After this session I decided that I would indeed respond to Pop’s formal refusal to help me. I sent Pop an email that contained the following: “Thank you. The clarity of your refusal to help me will help me make a number of decisions now and in the future.” I wanted Pop to know that I was grateful that he had, finally, answered my simple question.
I went back and checked. I was curious exactly how long it had taken Pop to give me an answer. It took Pop four separate emails spread over 24 days, and 1180 words, to say ‘no’. He could have said ‘no’ on day one.
Because Elsie had asked me, more than once, if I was mad about Pop’s refusal to help me pay for our mother’s care, I thought about this carefully. Here is my answer to Elsie’s question, why was I not mad about Pop’s refusal to help pay. I had not been allowed to even know about my father’s death. I knew that if I had the chance, I wanted to be involved with my mother’s end-of-life care. When Snap called me and asked me to help, I carefully considered what I could and could not control.
Because Snap had lived with our mother for many years, he had physical control of her personal items. I could not change that. When our mother’s apartment had to be cleaned out in a week, I paid to have her items stored. That was something I could control. When the situation changed and it became clear that our mother would never be returning home, I offered to pay to have items shipped to me and that I would handle distributing them to the siblings. This was something I could control. Snap decided what items were shipped to me. I could not control what he did or did not ship to me. I did not have a master list of all of our mother’s personal items.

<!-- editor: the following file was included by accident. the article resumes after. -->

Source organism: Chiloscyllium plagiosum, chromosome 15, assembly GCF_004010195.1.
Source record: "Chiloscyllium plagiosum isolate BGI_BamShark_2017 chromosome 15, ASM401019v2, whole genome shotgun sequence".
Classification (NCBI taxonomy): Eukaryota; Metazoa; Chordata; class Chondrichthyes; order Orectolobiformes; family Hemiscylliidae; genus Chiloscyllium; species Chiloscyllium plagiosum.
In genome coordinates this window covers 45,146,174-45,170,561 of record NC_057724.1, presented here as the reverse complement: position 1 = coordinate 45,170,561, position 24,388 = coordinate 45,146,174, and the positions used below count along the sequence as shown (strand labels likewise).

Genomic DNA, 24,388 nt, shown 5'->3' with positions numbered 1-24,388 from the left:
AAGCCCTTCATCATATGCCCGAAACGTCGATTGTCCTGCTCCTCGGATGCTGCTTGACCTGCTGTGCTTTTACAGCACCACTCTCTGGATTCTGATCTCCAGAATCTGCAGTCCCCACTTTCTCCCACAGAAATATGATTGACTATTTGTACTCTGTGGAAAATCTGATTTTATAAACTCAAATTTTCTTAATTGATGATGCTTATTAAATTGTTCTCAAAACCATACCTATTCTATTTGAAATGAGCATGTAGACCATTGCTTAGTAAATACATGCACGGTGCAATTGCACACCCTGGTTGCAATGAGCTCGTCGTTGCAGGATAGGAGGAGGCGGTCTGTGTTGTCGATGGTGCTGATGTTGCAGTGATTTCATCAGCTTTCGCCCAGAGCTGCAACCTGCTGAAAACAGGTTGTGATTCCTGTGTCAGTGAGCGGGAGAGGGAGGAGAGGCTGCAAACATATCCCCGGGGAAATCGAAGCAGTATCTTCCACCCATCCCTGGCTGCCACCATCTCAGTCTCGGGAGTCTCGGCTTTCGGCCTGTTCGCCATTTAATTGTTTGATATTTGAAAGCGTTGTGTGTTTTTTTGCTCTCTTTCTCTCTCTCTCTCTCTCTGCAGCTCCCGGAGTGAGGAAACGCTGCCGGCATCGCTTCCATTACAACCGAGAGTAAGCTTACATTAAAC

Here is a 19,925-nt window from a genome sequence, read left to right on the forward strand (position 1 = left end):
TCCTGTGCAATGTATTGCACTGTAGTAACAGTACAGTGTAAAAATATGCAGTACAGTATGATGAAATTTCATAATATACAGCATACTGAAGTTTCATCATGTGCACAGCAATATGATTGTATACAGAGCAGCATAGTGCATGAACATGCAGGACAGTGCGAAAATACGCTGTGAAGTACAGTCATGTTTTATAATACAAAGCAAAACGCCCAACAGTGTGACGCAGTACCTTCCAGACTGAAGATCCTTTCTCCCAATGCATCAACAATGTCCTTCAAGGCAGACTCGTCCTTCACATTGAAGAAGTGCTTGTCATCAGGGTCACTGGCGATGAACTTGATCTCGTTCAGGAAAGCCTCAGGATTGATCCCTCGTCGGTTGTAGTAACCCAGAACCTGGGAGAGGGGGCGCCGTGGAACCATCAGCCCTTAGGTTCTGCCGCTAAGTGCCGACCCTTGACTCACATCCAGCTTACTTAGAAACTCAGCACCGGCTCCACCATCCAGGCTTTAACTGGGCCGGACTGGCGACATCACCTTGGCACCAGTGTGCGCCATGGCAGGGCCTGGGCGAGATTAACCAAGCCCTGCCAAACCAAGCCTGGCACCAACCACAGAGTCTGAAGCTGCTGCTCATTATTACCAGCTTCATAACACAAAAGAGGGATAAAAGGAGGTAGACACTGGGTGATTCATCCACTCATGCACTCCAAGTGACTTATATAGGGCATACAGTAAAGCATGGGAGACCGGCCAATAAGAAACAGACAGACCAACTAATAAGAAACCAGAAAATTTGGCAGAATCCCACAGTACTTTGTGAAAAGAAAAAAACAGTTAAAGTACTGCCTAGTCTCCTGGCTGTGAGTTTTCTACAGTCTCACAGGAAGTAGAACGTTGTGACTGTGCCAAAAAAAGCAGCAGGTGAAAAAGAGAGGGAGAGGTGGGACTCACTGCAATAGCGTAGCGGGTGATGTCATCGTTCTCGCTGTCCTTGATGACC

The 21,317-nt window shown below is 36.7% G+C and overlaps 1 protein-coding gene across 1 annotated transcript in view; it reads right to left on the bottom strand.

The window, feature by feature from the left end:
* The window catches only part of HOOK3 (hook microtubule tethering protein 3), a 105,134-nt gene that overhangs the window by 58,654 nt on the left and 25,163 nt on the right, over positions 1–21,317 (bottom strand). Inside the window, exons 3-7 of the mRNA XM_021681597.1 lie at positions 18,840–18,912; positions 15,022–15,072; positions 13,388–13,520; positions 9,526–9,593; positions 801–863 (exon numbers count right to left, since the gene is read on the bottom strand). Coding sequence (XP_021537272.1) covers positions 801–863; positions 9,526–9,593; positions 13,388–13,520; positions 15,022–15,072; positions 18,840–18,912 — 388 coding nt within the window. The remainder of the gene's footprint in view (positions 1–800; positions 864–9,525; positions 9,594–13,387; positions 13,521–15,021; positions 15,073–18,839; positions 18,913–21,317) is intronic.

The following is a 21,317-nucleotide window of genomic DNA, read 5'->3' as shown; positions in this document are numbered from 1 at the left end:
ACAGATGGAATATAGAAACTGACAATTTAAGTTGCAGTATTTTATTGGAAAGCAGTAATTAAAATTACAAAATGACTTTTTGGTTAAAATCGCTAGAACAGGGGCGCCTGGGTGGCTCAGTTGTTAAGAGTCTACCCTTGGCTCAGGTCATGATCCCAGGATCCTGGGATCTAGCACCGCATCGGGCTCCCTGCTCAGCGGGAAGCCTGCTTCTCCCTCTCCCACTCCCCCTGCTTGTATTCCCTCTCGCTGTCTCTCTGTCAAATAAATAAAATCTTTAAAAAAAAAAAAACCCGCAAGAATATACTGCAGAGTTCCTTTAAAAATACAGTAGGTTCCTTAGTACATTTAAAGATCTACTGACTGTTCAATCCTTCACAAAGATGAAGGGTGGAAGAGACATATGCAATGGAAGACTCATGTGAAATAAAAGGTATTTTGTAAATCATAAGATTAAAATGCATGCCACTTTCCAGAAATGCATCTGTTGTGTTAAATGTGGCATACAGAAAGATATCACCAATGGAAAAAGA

I decided that I wanted to pay the nursing home bills, the credit cards that had gone to collections and many other expenses that came up. I also decided to pay off Snap’s payday loans, setup him up in an apartment and help him through the transition from living with our mother to living on his own. For all of these expenses, I made the conscious decision that I wanted to see these things get done. I didn’t pay for these things because someone was forcing me to. I didn’t pay these expenses with any expectation that any of my siblings would ever send me money later.
Because I decided what I wanted to do, and did it, I didn’t allow my sibling’s actions to upset me. I didn’t pay for things expecting my siblings to contribute, so when they didn’t contribute, I wasn’t mad. I also recognized that there was no way to get any consensus from my siblings as to what to do and when. There wasn’t time to ask my siblings what they wanted done and what they would contribute to each task that needed to get done. I also knew that if I asked my siblings what should be done they would claim that most things didn’t need to be done, they would dispute the cost of anything I said needed doing (“a funeral can’t cost that much!”), and they would accuse me of inflating the costs to increase what I expected them to contribute. I chose to not allow my siblings to manipulate me in this way. My deciding what I wanted done, and paying for it myself, didn’t allow my siblings to play their games.
At the same time, I also knew that my taking action, and paying for things, exposed me to the accusation that I had taken over and I had not allowed my siblings to help. They would use this to excuse their not helping. I informed all my siblings about everything I was doing. When Pop made his hollow offers to help, I asked him exactly what he wanted to do to help. As time went by and things simply had to be done, the opportunities for Pop to help diminished. I’m sure Pop realized this and was hoping I wouldn’t notice. I directly asked Pop to help with the expenses because that was the last thing there was that he could help with. I required that he formally refuse to help so that he couldn’t claim I never allowed him to help.